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Afghans facing harder time getting into Australia

Afghans facing harder time getting into Australia

By
On
Oct 26, 2010 - 18:15

KABUL (PAN): Afghans seeking asylum in Australia have found it increasingly difficult since the country suspended processing applications and tightened restrictions.

Afghans who want to get into Australia illegally first travel to Indonesia and then take a boat across the Timor Sea. But since April, Australia had suspended processing any applications causing a bottleneck in immigration detention centres. It lifted the ban earlier this month, but warned that because security had improved in Afghanistan, the chances of Afghans being accepted had been cut in half.

Ahmad Samir, 34, was arrested by Indonesian police while trying to get to Australia three months ago. He never even got on a boat but spent 45 days in jail before being deported back to Afghanistan.

He said the smuggling route was very hard. They paid a lot of money to the smugglers for a journey that put their lives at risk.

"Smugglers keep people on a boat for about 41 hours and the seas are rough and there are often wild storms," he said.

Seven months ago, eight people from southern Ghazni province died when their old boat capsized in the ocean off Indonesia.

Samir said that he could not go back to Bamyan, his home province, because he owed a lot of money.

"I borrowed money from my friends and relatives, telling them that I will repay them as soon as I reach Australia. So now that I have been deported, if they see me they will ask me to repay them," he said.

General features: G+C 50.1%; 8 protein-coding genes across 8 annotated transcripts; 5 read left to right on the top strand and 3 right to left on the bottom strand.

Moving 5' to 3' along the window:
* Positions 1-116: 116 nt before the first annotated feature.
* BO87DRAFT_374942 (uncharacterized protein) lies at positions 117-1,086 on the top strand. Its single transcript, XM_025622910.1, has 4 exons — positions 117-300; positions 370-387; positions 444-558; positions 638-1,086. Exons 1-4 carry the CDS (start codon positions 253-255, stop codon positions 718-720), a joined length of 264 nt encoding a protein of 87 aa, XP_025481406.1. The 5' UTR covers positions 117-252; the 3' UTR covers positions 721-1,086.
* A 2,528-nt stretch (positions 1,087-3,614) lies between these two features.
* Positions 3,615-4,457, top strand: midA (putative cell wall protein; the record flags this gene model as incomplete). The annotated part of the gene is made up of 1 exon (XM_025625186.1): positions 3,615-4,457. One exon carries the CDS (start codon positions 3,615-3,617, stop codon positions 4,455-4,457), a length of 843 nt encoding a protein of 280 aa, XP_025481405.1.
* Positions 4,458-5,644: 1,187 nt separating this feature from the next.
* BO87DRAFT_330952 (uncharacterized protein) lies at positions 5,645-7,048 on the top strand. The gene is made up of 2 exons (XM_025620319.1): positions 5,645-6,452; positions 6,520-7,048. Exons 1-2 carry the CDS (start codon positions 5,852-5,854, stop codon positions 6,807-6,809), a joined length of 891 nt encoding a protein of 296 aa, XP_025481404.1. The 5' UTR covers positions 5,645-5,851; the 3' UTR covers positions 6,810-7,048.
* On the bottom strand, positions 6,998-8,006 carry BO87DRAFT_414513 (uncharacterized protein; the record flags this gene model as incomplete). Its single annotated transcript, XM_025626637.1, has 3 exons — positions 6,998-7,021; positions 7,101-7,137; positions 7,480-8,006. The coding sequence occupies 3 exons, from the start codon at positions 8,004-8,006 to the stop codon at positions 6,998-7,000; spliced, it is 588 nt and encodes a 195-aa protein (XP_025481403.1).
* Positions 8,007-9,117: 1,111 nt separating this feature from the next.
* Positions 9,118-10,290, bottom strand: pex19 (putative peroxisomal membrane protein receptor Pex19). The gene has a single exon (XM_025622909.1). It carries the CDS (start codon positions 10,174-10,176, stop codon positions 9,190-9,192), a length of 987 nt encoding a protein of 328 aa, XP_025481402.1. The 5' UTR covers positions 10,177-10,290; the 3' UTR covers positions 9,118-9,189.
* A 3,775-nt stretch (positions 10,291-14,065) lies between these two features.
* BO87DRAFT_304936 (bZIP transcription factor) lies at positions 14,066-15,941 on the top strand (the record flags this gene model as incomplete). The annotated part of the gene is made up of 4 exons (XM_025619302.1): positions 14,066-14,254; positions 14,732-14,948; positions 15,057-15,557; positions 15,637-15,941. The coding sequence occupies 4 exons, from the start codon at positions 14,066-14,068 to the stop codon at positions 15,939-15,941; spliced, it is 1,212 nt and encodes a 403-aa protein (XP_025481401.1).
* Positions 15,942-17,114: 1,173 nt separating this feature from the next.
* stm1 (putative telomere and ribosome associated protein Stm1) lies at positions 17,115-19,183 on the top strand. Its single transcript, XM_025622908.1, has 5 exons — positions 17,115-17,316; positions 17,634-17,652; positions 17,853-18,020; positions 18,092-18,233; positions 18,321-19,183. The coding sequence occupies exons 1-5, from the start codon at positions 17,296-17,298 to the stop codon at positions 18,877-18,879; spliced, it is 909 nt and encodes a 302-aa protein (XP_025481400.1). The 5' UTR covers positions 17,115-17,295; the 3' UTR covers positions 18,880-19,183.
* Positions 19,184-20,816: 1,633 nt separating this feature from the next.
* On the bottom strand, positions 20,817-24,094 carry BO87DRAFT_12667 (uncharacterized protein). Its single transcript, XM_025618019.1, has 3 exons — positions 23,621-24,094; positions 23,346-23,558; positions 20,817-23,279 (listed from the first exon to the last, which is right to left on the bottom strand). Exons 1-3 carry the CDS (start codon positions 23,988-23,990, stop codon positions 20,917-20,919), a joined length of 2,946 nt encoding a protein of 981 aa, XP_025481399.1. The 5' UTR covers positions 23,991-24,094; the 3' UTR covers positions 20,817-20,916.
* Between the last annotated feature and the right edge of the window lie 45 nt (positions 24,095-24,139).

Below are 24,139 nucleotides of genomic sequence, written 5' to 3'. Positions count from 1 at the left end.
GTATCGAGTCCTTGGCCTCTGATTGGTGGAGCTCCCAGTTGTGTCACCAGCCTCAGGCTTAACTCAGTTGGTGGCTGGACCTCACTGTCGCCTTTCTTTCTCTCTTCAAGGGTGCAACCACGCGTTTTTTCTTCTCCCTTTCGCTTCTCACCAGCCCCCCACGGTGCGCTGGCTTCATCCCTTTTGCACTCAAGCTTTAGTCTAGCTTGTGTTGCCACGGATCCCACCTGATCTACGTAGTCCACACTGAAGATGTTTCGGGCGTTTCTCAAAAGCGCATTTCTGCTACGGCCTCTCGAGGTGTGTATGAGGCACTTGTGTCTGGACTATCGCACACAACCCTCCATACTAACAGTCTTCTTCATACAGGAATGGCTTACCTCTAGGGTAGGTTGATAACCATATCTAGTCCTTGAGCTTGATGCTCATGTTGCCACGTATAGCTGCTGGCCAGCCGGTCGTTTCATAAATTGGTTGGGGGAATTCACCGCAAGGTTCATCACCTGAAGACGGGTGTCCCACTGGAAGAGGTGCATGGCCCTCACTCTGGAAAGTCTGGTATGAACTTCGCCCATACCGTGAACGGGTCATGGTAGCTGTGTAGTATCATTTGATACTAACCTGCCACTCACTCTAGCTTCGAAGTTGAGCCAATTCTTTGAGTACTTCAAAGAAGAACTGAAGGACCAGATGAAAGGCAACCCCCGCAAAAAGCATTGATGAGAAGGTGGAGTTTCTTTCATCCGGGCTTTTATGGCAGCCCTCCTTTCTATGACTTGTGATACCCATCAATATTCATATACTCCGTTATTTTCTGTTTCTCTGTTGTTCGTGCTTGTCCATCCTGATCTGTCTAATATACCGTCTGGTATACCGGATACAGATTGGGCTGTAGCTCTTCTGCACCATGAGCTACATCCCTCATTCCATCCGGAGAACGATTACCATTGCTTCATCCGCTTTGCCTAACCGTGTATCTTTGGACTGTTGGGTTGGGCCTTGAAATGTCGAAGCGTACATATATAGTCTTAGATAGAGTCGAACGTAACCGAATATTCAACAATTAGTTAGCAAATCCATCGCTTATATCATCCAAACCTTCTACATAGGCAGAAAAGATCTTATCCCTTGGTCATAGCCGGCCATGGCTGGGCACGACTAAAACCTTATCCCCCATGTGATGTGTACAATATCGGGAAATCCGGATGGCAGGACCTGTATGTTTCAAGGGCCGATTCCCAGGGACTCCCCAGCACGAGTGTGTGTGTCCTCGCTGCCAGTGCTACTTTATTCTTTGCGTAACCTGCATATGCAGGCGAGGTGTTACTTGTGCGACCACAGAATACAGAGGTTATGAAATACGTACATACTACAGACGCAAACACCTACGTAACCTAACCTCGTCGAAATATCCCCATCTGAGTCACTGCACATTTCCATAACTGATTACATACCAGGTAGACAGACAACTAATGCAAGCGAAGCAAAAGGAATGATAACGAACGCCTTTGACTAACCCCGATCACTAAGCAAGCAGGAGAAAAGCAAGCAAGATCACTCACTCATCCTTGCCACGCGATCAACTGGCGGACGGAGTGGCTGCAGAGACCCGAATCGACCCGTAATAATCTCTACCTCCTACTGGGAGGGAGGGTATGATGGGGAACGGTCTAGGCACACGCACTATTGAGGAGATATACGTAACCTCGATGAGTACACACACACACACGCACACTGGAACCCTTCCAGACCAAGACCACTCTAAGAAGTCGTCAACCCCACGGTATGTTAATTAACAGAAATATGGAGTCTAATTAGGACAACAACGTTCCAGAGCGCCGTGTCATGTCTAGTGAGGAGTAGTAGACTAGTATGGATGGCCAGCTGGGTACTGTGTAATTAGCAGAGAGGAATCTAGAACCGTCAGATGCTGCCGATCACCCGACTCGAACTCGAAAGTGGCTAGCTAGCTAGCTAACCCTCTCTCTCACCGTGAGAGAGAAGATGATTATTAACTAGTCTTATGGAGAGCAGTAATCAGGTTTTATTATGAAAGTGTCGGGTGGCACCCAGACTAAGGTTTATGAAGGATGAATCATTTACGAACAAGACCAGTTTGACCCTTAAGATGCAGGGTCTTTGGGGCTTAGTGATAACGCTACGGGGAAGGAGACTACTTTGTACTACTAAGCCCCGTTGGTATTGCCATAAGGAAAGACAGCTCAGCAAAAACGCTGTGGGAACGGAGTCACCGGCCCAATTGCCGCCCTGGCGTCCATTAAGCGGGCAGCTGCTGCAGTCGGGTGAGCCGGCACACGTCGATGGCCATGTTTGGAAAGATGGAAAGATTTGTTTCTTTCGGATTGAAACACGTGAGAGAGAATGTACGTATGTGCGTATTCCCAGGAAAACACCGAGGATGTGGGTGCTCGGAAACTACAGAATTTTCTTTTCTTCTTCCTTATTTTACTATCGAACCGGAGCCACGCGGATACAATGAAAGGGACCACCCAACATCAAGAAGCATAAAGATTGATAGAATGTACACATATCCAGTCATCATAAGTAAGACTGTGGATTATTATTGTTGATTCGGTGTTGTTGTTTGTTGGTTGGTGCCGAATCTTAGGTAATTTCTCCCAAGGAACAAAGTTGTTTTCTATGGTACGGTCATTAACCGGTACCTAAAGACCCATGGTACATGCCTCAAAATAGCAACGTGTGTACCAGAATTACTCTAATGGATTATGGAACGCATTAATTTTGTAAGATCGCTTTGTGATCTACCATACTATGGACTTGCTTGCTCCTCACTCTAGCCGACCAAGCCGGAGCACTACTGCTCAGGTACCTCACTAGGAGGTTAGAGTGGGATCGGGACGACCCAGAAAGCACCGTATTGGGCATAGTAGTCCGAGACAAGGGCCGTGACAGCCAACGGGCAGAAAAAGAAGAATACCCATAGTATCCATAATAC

Samir said it was the lack of job opportunities n Afghanistan that forced him to try his luck with the smuggling route.

Muhammad, another resident of Bamyan, and a friend of Samir’s said that he too was stopped in Indonesia and did not have a good experience.

"The Indonesian police mistreated us, they were not feeding us well," he said.  Muhammad also said he could not go home because he would not be able to repay his debtors.

An Australian research centre said that 2,184 Afghans had been detained in September, and were being kept in the Christmas Island detention centre. There are also Afghans in the centre who have been waiting for two years for their refugee applications to be processed.

The centre said the likelihood of Afghans being accepted as refugees had decreased from 99 percent to 25 percent.

Australian immigration and citizenship officials said all refugee applications would be investigated and considered based on the current reality in Afghanistan.

Australia’s migration minister has also warned that the possibility of Afghans being accepted as refugees had reduced.

Brendan O'Connor, the Home Affairs Minister, said most illegal immigrants coming nto the country were Afghans. He said it was likely about half of those currently in detention centres in Australia would be accepted, while the rest would be deported.

As the Afghan Ministry of Refugees has no representative in Australia, the exact number of Afghans waiting in detention centres is unknown.

However, the ministry’s spokesman, Muhammad Zahir Faqiri, said there were up to 2,500 Afghans in the Christmas Island detention centre alone.

The Refugees Minister Jamahir Anwari said that Afghan authorities planned to go to Australia to discuss the issue.

About 30,000 Afghans live in Australia, more than half of whom were born there.

frm/cas


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